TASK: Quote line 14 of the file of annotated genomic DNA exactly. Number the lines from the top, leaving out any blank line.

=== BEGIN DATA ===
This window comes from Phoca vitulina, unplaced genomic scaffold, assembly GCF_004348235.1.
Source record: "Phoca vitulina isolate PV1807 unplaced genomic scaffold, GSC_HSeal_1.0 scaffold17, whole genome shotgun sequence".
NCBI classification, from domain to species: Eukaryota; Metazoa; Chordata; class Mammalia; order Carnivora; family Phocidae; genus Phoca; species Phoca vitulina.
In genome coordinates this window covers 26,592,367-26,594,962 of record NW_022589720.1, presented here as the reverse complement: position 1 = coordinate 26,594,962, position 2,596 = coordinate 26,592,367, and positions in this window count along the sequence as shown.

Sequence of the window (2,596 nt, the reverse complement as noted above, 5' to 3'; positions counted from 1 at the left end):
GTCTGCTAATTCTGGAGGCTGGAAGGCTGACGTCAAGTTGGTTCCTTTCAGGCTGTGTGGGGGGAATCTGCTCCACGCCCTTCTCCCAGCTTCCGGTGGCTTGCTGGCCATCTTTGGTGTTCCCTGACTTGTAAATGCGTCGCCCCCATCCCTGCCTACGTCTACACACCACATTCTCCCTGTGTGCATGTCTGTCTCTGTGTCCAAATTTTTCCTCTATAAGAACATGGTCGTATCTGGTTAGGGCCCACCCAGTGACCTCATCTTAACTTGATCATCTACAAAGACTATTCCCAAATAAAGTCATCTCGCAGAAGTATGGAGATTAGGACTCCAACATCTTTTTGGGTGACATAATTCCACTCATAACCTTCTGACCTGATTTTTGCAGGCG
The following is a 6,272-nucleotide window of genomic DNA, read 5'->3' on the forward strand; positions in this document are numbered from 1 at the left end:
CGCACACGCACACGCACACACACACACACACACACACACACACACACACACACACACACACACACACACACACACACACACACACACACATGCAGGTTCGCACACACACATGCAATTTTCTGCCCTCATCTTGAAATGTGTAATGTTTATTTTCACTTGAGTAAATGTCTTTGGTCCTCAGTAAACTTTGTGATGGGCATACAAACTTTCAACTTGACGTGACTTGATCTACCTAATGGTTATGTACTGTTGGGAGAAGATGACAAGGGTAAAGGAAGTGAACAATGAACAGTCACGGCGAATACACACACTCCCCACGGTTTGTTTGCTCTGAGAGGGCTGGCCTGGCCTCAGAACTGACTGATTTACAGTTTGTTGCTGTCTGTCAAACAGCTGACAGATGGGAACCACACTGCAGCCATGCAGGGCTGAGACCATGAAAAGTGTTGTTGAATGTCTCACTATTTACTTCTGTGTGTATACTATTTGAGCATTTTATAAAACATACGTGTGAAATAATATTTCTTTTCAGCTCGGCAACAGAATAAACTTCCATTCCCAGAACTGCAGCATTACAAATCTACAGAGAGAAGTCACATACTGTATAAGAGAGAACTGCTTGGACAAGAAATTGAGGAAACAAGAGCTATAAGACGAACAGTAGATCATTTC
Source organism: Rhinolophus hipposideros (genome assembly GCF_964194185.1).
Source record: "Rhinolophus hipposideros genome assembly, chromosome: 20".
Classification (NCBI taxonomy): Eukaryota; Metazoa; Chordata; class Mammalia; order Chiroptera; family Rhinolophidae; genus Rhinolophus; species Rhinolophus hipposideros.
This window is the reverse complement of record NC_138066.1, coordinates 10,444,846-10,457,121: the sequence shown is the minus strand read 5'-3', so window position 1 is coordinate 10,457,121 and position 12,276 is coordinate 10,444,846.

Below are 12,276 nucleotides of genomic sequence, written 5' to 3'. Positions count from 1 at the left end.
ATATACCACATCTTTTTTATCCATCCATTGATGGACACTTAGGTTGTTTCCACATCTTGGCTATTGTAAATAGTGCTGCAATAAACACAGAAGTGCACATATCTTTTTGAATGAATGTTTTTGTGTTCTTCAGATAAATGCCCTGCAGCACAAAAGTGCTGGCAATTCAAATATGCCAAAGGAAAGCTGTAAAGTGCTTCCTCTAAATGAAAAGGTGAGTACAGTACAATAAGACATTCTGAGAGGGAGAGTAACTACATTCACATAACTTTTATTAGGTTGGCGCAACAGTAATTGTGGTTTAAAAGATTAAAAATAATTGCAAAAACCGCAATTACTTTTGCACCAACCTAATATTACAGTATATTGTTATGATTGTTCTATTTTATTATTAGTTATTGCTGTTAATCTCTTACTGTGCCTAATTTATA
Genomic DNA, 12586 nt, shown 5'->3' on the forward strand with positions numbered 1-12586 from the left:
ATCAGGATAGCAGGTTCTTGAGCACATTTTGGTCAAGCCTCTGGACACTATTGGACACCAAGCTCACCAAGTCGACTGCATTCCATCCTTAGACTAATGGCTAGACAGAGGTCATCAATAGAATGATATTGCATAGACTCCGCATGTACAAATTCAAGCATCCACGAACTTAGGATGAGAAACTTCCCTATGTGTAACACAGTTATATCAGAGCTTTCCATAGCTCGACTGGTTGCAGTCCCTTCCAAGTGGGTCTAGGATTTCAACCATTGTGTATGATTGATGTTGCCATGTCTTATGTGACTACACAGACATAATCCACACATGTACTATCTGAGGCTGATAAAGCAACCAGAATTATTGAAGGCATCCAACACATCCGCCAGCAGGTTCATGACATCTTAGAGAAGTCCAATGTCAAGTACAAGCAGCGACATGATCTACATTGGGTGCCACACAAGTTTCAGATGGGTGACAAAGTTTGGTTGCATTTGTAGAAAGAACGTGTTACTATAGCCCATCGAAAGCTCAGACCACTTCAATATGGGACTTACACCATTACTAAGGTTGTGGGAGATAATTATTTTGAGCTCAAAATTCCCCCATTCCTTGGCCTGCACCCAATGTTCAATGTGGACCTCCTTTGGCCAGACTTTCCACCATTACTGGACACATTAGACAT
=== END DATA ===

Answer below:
ATATACCACATCTTTTTTATCCATCCATTGATGGACACTTAGGTTGTTTCCACATCTTGGCTATTGTAAATAGTGCTGCAATAAACACAGAAGTGCACATATCTTTTTGAATGAATGTTTTTGTGTTCTTCAGATAAATGCCCTGCAGCACAAAAGTGCTGGCAATTCAAATATGCCAAAGGAAAGCTGTAAAGTGCTTCCTCTAAATGAAAAGGTGAGTACAGTACAATAAGACATTCTGAGAGGGAGAGTAACTACATTCACATAACTTTTATTAGGTTGGCGCAACAGTAATTGTGGTTTAAAAGATTAAAAATAATTGCAAAAACCGCAATTACTTTTGCACCAACCTAATATTACAGTATATTGTTATGATTGTTCTATTTTATTATTAGTTATTGCTGTTAATCTCTTACTGTGCCTAATTTATA